Charles Martin, III, MD, MBA, FSIR (he/him/his)
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Earlier work has evaluated benchtop and in vivo usability of an augmented reality (AR) navigational guidance platform that allows for real-time holographic projection and fusion of standard-of-care ultrasound with digital anatomical models based on pre-procedural computed tomography (CT) imaging. This system is designed to facilitate improved visualization, guidance, and accuracy during percutaneous procedures such as biopsies and ablations. The purpose of this study is to evaluate system accuracy.
Materials and Methods:
Our team developed an AR visualization and navigation system using the HoloLens 2 (Microsoft, Washington, USA) head-mounted display (HMD). The system utilizes AR to stereoscopically project and register 3D CT-based models of segmented anatomy with electromagnetically tracked ultrasound and instrumentation, giving the operator comprehensive holographic visualization for intra-operative planning and navigation during percutaneous procedures.
In this cadaveric study, tracked needles were navigated to implanted artificial targets using the platform for guidance. Image Fusion Registration Error (IFRE), the multimodality image registration error measured as the post-registration distance between a corresponding point measured in the holographic CT and tracked ultrasound coordinate systems, and Target Registration Error (TRE), the Euclidian distance between needle tip and target after the needle has been placed, were measured as registration and targeting accuracy metrics. A t-distribution was used for statistical analysis.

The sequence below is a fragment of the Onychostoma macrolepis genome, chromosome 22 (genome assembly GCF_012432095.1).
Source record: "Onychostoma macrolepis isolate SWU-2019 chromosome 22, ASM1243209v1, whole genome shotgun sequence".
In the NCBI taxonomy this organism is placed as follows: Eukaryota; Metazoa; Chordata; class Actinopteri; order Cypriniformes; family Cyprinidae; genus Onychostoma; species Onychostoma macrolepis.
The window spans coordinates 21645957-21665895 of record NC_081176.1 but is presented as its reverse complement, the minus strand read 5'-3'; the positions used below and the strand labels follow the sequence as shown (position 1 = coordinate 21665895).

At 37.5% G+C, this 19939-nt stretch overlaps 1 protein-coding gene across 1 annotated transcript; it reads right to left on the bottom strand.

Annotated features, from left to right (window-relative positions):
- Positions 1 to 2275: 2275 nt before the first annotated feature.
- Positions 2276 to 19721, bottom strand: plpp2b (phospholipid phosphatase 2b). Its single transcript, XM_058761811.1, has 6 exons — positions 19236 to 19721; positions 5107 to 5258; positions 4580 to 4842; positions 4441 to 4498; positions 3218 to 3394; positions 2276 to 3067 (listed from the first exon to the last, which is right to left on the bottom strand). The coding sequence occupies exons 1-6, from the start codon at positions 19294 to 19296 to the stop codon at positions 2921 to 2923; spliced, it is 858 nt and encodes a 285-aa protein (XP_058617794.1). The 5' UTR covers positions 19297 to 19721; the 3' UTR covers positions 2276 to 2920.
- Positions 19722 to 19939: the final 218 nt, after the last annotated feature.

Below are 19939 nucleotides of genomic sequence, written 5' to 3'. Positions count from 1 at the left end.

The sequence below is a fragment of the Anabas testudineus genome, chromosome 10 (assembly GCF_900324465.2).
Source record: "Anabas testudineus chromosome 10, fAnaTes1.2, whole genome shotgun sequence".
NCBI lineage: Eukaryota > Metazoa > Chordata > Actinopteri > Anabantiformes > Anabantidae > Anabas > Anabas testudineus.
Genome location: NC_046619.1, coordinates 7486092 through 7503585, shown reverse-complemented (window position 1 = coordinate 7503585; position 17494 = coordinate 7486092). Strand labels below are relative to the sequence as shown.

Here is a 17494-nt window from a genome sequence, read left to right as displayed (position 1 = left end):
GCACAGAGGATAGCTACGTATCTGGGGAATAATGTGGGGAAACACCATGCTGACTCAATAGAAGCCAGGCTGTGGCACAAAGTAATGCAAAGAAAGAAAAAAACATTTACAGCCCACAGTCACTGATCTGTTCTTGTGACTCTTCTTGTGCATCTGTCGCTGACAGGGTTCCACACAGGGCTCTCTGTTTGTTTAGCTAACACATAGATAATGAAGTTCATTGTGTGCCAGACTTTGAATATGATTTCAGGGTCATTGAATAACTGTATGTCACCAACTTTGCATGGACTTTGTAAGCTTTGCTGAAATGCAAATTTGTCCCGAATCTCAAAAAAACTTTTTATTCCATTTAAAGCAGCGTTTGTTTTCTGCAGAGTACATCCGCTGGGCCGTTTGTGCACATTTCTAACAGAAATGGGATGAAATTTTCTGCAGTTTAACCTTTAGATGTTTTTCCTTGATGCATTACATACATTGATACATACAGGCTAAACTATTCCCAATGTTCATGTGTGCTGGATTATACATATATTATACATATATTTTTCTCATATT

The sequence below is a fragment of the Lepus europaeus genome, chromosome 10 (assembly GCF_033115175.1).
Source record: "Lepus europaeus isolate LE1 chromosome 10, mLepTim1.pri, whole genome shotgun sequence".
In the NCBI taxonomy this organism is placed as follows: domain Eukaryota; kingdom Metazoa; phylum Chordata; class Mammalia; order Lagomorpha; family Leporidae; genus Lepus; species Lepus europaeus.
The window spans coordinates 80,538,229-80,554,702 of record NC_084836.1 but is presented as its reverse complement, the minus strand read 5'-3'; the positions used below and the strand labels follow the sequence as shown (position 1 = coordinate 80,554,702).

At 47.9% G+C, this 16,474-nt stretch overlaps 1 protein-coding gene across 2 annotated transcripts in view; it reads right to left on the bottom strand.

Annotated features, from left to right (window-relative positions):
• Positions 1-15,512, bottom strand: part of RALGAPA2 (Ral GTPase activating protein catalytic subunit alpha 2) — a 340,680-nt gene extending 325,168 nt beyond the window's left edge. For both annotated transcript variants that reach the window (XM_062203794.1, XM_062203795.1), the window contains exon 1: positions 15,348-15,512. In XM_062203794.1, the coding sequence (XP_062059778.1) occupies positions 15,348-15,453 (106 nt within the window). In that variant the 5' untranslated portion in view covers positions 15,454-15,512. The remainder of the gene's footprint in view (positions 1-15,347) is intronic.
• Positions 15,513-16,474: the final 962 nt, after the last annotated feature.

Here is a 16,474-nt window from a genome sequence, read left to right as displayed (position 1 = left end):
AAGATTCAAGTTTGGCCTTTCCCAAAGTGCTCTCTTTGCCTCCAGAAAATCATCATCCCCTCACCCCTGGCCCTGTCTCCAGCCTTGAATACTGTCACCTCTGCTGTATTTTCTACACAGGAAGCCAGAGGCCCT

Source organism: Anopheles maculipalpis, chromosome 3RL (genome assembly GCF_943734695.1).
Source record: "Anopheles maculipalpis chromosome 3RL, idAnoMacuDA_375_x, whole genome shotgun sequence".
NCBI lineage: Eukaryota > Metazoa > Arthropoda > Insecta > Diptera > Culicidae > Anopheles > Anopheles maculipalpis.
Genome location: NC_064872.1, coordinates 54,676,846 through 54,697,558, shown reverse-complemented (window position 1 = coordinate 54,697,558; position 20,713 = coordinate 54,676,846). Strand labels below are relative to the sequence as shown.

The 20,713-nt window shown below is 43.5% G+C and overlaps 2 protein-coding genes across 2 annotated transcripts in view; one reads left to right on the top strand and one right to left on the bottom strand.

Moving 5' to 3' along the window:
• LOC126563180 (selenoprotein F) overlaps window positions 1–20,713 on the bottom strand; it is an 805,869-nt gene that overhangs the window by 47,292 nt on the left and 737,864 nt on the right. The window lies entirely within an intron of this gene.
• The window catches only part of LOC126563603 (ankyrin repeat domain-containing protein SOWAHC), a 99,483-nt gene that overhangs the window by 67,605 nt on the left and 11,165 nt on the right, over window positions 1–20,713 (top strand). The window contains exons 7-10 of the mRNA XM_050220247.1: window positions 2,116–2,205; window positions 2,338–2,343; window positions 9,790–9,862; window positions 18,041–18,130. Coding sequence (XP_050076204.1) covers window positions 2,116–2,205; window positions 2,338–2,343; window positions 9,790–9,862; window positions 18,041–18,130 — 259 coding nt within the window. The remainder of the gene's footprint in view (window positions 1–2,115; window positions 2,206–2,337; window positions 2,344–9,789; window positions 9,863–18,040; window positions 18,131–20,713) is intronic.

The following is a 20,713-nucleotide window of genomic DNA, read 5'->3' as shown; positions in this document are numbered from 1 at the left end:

Three operators performed 18 needle passes on 4 targets within the cadaver. The average depth of for each needle pass was 8.54 cm from skin to target center. Mean IFRE was 4.353 mm (H0: µ ≥ 5 mm, p < 0.05). Mean TRE was 2.293 mm (H0: µ ≥ 5 mm, p< 0.00001).
This study demonstrates the high registration and targeting accuracy of this multimodality AR image guidance platform in percutaneous needle-based procedures. This suggests ability to improve clinical performance in percutaneous procedures such as ablations and biopsies. Further evaluation including in vivo studies are ongoing.